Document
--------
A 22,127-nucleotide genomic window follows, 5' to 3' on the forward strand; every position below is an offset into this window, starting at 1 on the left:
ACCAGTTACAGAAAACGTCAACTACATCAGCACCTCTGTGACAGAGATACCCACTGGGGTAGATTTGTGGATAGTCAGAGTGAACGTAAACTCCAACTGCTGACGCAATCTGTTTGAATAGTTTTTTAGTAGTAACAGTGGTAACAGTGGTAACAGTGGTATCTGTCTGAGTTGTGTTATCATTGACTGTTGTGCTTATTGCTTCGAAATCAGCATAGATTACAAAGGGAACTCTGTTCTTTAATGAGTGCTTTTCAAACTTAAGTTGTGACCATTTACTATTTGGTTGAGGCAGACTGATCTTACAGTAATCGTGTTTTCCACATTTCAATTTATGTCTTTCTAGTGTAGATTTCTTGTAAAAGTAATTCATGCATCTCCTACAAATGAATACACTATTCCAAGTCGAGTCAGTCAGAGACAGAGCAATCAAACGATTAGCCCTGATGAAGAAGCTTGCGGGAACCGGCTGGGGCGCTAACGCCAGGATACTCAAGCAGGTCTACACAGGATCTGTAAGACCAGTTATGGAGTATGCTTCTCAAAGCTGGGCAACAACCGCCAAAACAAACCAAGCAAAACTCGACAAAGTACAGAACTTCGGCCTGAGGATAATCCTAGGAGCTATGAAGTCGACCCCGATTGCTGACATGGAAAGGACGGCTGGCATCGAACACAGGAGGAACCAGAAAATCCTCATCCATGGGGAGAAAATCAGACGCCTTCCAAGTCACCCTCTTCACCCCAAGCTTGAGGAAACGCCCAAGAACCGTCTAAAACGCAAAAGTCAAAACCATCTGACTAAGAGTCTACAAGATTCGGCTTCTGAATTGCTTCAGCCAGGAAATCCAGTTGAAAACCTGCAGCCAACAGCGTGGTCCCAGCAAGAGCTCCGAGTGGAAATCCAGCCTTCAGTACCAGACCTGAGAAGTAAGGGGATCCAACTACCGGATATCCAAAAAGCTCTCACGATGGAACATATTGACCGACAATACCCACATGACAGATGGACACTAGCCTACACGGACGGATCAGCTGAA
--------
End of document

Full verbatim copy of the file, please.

A 22,127-nucleotide genomic window follows, 5' to 3' on the forward strand; every position below is an offset into this window, starting at 1 on the left:
ACCAGTTACAGAAAACGTCAACTACATCAGCACCTCTGTGACAGAGATACCCACTGGGGTAGATTTGTGGATAGTCAGAGTGAACGTAAACTCCAACTGCTGACGCAATCTGTTTGAATAGTTTTTTAGTAGTAACAGTGGTAACAGTGGTAACAGTGGTATCTGTCTGAGTTGTGTTATCATTGACTGTTGTGCTTATTGCTTCGAAATCAGCATAGATTACAAAGGGAACTCTGTTCTTTAATGAGTGCTTTTCAAACTTAAGTTGTGACCATTTACTATTTGGTTGAGGCAGACTGATCTTACAGTAATCGTGTTTTCCACATTTCAATTTATGTCTTTCTAGTGTAGATTTCTTGTAAAAGTAATTCATGCATCTCCTACAAATGAATACACTATTCCAAGTCGAGTCAGTCAGAGACAGAGCAATCAAACGATTAGCCCTGATGAAGAAGCTTGCGGGAACCGGCTGGGGCGCTAACGCCAGGATACTCAAGCAGGTCTACACAGGATCTGTAAGACCAGTTATGGAGTATGCTTCTCAAAGCTGGGCAACAACCGCCAAAACAAACCAAGCAAAACTCGACAAAGTACAGAACTTCGGCCTGAGGATAATCCTAGGAGCTATGAAGTCGACCCCGATTGCTGACATGGAAAGGACGGCTGGCATCGAACACAGGAGGAACCAGAAAATCCTCATCCATGGGGAGAAAATCAGACGCCTTCCAAGTCACCCTCTTCACCCCAAGCTTGAGGAAACGCCCAAGAACCGTCTAAAACGCAAAAGTCAAAACCATCTGACTAAGAGTCTACAAGATTCGGCTTCTGAATTGCTTCAGCCAGGAAATCCAGTTGAAAACCTGCAGCCAACAGCGTGGTCCCAGCAAGAGCTCCGAGTGGAAATCCAGCCTTCAGTACCAGACCTGAGAAGTAAGGGGATCCAACTACCGGATATCCAAAAAGCTCTCACGATGGAACATATTGACCGACAATACCCACATGACAGATGGACACTAGCCTACACGGACGGATCAGCTGAA